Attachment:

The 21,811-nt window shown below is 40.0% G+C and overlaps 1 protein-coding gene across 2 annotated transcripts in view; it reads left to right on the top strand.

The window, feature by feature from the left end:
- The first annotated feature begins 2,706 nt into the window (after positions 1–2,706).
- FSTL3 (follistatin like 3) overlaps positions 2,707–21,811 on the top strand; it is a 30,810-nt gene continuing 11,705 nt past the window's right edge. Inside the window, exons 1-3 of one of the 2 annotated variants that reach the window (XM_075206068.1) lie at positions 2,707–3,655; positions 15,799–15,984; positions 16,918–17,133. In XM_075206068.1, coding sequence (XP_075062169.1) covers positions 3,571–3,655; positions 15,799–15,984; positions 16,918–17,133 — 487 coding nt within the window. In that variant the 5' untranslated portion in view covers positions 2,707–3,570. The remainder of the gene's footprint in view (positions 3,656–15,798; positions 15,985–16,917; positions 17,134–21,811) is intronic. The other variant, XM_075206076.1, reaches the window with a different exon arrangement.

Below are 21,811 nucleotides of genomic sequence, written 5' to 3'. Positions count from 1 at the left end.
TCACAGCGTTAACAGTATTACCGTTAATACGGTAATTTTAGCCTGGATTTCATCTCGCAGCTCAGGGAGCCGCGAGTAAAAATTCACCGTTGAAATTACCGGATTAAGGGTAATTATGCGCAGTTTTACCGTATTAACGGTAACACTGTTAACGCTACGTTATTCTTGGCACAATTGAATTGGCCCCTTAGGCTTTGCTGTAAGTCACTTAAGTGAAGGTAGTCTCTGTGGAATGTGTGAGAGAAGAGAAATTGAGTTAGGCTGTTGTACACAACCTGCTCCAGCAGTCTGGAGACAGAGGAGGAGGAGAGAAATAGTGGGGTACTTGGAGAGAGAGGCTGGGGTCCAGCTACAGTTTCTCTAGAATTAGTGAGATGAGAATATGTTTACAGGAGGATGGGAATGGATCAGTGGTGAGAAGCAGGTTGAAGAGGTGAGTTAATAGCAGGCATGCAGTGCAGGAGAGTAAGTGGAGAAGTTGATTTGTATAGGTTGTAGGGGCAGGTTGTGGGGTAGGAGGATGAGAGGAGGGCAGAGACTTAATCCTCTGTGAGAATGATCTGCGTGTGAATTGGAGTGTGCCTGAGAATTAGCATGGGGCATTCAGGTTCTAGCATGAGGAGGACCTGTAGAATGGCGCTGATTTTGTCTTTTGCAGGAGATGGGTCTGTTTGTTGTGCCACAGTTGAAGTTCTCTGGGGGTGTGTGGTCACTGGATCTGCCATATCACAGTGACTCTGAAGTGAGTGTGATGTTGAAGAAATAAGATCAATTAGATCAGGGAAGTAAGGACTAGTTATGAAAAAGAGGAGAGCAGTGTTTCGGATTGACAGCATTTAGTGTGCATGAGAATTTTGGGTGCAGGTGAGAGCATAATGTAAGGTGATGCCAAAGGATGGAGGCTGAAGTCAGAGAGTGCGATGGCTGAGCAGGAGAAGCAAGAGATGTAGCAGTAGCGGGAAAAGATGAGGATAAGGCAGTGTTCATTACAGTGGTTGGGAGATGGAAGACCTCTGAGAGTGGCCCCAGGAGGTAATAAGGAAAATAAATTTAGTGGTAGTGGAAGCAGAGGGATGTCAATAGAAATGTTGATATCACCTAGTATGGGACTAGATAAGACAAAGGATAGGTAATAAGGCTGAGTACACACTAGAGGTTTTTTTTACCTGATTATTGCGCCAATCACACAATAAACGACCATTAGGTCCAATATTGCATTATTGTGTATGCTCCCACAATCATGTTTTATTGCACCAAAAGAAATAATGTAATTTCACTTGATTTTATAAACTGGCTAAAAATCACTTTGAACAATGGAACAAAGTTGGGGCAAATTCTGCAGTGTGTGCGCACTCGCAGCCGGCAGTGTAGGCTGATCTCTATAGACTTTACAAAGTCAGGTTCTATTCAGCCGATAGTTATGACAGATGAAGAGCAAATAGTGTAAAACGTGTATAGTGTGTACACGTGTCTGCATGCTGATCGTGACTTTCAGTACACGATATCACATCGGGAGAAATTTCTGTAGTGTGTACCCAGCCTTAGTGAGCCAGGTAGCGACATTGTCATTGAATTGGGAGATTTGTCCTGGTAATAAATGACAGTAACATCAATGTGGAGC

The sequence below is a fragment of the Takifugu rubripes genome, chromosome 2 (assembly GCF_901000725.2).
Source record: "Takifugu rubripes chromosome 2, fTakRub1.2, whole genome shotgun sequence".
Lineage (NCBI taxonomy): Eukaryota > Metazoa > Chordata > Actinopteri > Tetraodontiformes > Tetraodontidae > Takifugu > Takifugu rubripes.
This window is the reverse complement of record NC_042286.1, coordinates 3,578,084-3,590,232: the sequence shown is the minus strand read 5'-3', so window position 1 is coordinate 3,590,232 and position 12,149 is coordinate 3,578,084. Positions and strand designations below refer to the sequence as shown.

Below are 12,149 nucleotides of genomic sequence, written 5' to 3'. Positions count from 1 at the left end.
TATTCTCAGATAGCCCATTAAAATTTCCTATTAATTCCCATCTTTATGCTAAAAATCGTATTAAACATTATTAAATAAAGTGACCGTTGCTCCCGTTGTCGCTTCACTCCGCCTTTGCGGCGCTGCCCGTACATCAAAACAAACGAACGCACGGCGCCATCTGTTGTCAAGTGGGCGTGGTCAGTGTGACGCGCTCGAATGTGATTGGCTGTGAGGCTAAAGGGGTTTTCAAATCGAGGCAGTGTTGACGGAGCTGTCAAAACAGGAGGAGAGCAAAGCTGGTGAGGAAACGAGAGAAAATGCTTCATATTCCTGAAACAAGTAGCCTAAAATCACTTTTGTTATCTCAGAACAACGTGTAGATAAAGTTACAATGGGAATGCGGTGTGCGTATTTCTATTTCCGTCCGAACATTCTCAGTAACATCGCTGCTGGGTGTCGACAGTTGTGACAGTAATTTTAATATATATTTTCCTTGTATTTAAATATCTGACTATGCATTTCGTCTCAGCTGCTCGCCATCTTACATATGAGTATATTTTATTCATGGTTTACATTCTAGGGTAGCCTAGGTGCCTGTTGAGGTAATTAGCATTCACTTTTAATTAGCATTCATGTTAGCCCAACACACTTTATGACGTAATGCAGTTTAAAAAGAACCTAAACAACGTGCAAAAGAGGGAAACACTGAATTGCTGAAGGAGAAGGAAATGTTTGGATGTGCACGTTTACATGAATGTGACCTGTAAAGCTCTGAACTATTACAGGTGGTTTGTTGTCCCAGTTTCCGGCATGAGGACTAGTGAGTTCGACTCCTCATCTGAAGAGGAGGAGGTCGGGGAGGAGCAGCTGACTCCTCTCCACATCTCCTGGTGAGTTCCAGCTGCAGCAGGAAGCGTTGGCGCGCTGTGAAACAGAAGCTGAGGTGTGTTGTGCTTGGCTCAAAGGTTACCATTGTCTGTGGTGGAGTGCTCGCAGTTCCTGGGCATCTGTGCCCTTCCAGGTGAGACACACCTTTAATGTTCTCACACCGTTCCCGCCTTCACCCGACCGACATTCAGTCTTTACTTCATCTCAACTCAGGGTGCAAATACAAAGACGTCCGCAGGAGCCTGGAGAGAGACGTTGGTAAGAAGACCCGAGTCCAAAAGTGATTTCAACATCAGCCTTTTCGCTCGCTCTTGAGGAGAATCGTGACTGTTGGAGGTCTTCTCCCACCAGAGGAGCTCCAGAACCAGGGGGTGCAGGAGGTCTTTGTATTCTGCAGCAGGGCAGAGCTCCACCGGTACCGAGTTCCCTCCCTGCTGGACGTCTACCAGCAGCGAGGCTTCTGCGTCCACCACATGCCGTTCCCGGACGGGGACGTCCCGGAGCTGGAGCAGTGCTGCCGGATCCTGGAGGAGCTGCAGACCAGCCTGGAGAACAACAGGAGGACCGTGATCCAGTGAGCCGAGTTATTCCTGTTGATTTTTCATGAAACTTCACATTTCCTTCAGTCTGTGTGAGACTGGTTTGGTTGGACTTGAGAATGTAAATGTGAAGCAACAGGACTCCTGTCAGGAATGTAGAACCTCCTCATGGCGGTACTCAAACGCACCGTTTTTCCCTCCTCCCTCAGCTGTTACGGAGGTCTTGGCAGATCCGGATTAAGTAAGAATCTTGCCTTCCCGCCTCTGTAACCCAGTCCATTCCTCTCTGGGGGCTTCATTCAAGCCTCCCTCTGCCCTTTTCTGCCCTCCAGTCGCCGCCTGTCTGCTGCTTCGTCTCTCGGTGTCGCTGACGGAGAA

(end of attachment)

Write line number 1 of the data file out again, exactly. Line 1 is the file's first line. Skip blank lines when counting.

The 21,811-nt window shown below is 40.0% G+C and overlaps 1 protein-coding gene across 2 annotated transcripts in view; it reads left to right on the top strand.